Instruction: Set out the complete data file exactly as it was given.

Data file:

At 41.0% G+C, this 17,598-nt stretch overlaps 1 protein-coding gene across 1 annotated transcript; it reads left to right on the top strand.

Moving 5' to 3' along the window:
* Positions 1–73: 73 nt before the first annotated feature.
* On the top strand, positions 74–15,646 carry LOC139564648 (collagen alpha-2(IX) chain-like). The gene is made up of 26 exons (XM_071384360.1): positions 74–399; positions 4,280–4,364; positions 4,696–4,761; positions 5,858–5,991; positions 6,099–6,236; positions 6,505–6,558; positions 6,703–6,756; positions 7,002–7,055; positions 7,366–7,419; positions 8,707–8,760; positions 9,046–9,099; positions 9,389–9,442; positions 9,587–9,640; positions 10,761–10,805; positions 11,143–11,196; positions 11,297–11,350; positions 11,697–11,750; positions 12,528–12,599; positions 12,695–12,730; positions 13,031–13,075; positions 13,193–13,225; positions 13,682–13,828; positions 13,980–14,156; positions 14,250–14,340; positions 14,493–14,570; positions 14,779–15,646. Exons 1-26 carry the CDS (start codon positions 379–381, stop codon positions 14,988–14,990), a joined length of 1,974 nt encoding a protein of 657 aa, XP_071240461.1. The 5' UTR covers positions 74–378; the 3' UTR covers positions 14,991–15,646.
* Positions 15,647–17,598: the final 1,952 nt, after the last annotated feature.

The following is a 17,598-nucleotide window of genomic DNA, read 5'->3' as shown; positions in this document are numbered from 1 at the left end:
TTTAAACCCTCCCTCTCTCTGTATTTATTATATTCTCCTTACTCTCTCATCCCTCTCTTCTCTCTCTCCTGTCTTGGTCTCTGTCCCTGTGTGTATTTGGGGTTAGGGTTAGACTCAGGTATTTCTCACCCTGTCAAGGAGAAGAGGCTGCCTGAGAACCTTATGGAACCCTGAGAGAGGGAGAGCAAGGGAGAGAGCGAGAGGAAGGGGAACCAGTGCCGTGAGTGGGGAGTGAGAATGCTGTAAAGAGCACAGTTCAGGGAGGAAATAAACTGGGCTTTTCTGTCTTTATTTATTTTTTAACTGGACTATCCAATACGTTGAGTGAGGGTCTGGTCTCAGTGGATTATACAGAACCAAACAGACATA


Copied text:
At 41.0% G+C, this 17,598-nt stretch overlaps 1 protein-coding gene across 1 annotated transcript; it reads left to right on the top strand.

Moving 5' to 3' along the window:
* Positions 1–73: 73 nt before the first annotated feature.
* On the top strand, positions 74–15,646 carry LOC139564648 (collagen alpha-2(IX) chain-like). The gene is made up of 26 exons (XM_071384360.1): positions 74–399; positions 4,280–4,364; positions 4,696–4,761; positions 5,858–5,991; positions 6,099–6,236; positions 6,505–6,558; positions 6,703–6,756; positions 7,002–7,055; positions 7,366–7,419; positions 8,707–8,760; positions 9,046–9,099; positions 9,389–9,442; positions 9,587–9,640; positions 10,761–10,805; positions 11,143–11,196; positions 11,297–11,350; positions 11,697–11,750; positions 12,528–12,599; positions 12,695–12,730; positions 13,031–13,075; positions 13,193–13,225; positions 13,682–13,828; positions 13,980–14,156; positions 14,250–14,340; positions 14,493–14,570; positions 14,779–15,646. Exons 1-26 carry the CDS (start codon positions 379–381, stop codon positions 14,988–14,990), a joined length of 1,974 nt encoding a protein of 657 aa, XP_071240461.1. The 5' UTR covers positions 74–378; the 3' UTR covers positions 14,991–15,646.
* Positions 15,647–17,598: the final 1,952 nt, after the last annotated feature.

The following is a 17,598-nucleotide window of genomic DNA, read 5'->3' as shown; positions in this document are numbered from 1 at the left end:
TTTAAACCCTCCCTCTCTCTGTATTTATTATATTCTCCTTACTCTCTCATCCCTCTCTTCTCTCTCTCCTGTCTTGGTCTCTGTCCCTGTGTGTATTTGGGGTTAGGGTTAGACTCAGGTATTTCTCACCCTGTCAAGGAGAAGAGGCTGCCTGAGAACCTTATGGAACCCTGAGAGAGGGAGAGCAAGGGAGAGAGCGAGAGGAAGGGGAACCAGTGCCGTGAGTGGGGAGTGAGAATGCTGTAAAGAGCACAGTTCAGGGAGGAAATAAACTGGGCTTTTCTGTCTTTATTTATTTTTTAACTGGACTATCCAATACGTTGAGTGAGGGTCTGGTCTCAGTGGATTATACAGAACCAAACAGACATA